NASA’s spacecraft grabbed too many asteroid chunks—and now they’re drifting into space

October 27, 2020

On October 22—two days after touching down on asteroid Bennu in an attempt to gather samples of extraterrestrial rocks— NASA’s OSIRIS-REx-mission team received images confirming that the spacecraft had collected more than 2 ounces (60 grams) of the asteroid’s surface material, NASA reports.

In fact, the spacecraft “may well have bitten off more than it could chew,” several media sources noted this week: Asteroid samples seem to be escaping from the jammed NASA spacecraft and drifting off into space.

The OSIRIS-REx (an acronym for Origins, Spectral Interpretation, Resource Identification and Security-Regolith Explorer) spacecraft captured images of the sample collector head as it moved through several different positions. In reviewing these images, the team noticed both that the head appeared to be full of asteroid particles, and that some of these particles appeared to be escaping slowly from the sample collector, called the Touch-And-Go Sample Acquisition Mechanism (TAGSAM) head.

Team members suspect that bits of material are passing through small gaps where a mylar flap —the collector’s “lid”—is slightly wedged open by larger rocks.

“Bennu continues to surprise us with great science and also throwing a few curveballs,” said Thomas Zurbuchen, NASA’s associate administrator for Science at the agency’s headquarters in Washington, D.C.. “And although we may have to move more quickly to stow the sample, it’s not a bad problem to have. We are so excited to see what appears to be an abundant sample that will inspire science for decades beyond this historic moment.”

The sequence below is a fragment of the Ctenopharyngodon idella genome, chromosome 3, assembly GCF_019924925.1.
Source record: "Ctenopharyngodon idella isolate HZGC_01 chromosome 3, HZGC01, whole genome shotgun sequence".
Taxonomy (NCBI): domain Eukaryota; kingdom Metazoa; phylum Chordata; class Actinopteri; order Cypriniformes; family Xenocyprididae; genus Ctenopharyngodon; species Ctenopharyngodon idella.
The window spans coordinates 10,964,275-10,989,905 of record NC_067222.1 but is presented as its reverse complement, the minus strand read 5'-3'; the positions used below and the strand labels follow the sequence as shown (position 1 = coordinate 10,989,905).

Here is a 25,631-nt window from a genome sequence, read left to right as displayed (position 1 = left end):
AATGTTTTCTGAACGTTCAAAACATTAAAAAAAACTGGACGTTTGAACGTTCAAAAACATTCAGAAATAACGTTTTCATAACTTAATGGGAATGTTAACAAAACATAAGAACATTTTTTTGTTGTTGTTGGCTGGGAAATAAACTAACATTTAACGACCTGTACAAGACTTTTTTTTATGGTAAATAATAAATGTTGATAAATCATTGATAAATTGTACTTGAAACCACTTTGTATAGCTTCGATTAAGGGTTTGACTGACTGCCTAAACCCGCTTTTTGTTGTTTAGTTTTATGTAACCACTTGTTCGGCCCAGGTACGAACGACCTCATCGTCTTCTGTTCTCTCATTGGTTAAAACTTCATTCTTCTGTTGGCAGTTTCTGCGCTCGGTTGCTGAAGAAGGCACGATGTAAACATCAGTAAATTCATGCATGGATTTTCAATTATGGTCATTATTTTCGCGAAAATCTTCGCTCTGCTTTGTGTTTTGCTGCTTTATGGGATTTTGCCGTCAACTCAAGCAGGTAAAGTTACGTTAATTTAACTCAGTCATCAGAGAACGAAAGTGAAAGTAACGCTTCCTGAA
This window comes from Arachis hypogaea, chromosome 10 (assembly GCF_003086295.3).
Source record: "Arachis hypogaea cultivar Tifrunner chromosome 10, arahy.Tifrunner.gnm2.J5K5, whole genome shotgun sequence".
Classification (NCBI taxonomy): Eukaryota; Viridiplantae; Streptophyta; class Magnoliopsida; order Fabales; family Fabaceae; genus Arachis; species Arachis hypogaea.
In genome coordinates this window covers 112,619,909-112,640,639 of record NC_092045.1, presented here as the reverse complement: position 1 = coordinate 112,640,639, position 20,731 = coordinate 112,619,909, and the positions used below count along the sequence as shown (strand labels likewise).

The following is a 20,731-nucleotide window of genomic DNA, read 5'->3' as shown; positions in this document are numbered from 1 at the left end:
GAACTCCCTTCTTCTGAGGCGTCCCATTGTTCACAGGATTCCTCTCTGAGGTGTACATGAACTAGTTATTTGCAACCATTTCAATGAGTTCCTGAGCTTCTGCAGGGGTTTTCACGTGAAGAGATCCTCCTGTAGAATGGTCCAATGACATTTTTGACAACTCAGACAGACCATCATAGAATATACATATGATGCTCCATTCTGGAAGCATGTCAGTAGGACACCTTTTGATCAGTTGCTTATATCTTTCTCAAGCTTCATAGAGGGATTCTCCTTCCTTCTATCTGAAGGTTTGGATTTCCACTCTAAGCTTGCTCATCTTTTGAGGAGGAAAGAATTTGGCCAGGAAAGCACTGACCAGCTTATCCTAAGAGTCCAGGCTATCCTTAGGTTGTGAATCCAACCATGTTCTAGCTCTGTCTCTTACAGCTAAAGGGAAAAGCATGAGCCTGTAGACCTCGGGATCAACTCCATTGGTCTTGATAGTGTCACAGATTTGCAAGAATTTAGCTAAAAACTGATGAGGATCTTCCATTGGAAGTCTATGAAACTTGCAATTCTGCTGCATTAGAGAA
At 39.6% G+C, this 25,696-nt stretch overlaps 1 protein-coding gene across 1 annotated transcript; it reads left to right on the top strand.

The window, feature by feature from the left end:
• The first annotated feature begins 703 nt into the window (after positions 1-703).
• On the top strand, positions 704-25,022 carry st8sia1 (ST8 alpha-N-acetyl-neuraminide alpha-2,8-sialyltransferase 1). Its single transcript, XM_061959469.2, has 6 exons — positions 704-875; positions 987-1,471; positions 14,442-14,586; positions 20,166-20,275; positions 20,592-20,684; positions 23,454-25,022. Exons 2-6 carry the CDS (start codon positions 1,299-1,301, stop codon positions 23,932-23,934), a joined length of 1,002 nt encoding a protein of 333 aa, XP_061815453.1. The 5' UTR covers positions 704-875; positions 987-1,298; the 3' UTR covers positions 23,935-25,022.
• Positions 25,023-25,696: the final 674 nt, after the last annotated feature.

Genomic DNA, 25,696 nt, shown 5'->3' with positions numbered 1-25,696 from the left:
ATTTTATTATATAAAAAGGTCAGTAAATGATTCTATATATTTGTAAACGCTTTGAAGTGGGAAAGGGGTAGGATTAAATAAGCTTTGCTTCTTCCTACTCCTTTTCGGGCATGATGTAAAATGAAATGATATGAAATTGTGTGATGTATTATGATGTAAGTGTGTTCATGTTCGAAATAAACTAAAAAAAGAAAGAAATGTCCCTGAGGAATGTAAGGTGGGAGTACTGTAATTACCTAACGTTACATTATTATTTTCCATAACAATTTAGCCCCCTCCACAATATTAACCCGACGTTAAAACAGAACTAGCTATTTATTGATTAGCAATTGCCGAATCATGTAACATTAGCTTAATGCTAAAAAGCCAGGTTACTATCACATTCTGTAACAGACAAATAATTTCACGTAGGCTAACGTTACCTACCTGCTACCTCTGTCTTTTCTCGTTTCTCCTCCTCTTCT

The team believes it has collected a sufficient sample and is on a path to stow the sample as quickly as possible. They came to this conclusion after comparing images of the empty collector head with October 22 images of the TAGSAM head after the sample collection event.

The images also show that any movement to the spacecraft and the TAGSAM instrument may lead to further sample loss. To preserve the remaining material, the mission team decided to forego the Sample Mass Measurement activity originally scheduled for Saturday, October 24, and canceled a braking burn scheduled for Friday to minimize any acceleration to the spacecraft.

From here, the OSIRIS-Rex team will focus on stowing the sample in the Sample Return Capsule (SRC), where any loose material will be kept safe during the spacecraft’s journey back to Earth.

“We are working to keep up with our own success here, and my job is to safely return as large a sample of Bennu as possible,” said Dante Lauretta, OSIRIS-REx principal investigator at the University of Arizona in Tucson, who leads the science team and the mission’s science observation planning and data processing. “The loss of mass is of concern to me, so I’m strongly encouraging the team to stow this precious sample as quickly as possible.”

OSIRIS-REx remains in good health, and the mission team is finalizing a timeline for sample storage. An update will be provided once a decision is made on the sample storage timing and procedures.

NASA’s Goddard Space Flight Center in Greenbelt, Maryland, provides overall mission management, systems engineering and the safety and mission assurance for OSIRIS-REx.

Research contact: @NASAGoddard

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